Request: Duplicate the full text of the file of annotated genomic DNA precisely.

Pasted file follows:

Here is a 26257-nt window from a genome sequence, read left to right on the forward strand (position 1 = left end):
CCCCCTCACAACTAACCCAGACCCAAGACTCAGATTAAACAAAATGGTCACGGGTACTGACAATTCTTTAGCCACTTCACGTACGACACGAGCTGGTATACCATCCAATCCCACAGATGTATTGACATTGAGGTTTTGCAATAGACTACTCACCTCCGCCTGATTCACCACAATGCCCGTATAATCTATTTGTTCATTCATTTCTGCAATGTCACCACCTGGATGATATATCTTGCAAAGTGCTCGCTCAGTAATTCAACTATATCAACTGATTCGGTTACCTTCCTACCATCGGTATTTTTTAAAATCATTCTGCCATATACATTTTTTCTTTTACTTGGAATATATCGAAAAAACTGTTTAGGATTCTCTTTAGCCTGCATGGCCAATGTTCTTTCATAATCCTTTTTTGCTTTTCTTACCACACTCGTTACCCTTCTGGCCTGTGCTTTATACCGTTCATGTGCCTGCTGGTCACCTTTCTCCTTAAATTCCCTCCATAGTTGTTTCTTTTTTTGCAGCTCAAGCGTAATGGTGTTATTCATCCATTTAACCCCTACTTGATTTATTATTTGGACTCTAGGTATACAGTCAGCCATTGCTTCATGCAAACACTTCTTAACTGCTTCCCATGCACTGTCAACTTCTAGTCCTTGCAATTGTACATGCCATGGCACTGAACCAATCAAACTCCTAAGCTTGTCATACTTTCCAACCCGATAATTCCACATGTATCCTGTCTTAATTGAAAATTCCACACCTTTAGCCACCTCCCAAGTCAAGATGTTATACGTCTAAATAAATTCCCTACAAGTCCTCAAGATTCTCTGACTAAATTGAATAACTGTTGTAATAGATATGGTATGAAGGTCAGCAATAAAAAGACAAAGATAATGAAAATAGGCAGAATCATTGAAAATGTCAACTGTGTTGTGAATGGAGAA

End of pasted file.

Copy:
Here is a 26257-nt window from a genome sequence, read left to right on the forward strand (position 1 = left end):
CCCCCTCACAACTAACCCAGACCCAAGACTCAGATTAAACAAAATGGTCACGGGTACTGACAATTCTTTAGCCACTTCACGTACGACACGAGCTGGTATACCATCCAATCCCACAGATGTATTGACATTGAGGTTTTGCAATAGACTACTCACCTCCGCCTGATTCACCACAATGCCCGTATAATCTATTTGTTCATTCATTTCTGCAATGTCACCACCTGGATGATATATCTTGCAAAGTGCTCGCTCAGTAATTCAACTATATCAACTGATTCGGTTACCTTCCTACCATCGGTATTTTTTAAAATCATTCTGCCATATACATTTTTTCTTTTACTTGGAATATATCGAAAAAACTGTTTAGGATTCTCTTTAGCCTGCATGGCCAATGTTCTTTCATAATCCTTTTTTGCTTTTCTTACCACACTCGTTACCCTTCTGGCCTGTGCTTTATACCGTTCATGTGCCTGCTGGTCACCTTTCTCCTTAAATTCCCTCCATAGTTGTTTCTTTTTTTGCAGCTCAAGCGTAATGGTGTTATTCATCCATTTAACCCCTACTTGATTTATTATTTGGACTCTAGGTATACAGTCAGCCATTGCTTCATGCAAACACTTCTTAACTGCTTCCCATGCACTGTCAACTTCTAGTCCTTGCAATTGTACATGCCATGGCACTGAACCAATCAAACTCCTAAGCTTGTCATACTTTCCAACCCGATAATTCCACATGTATCCTGTCTTAATTGAAAATTCCACACCTTTAGCCACCTCCCAAGTCAAGATGTTATACGTCTAAATAAATTCCCTACAAGTCCTCAAGATTCTCTGACTAAATTGAATAACTGTTGTAATAGATATGGTATGAAGGTCAGCAATAAAAAGACAAAGATAATGAAAATAGGCAGAATCATTGAAAATGTCAACTGTGTTGTGAATGGAGAA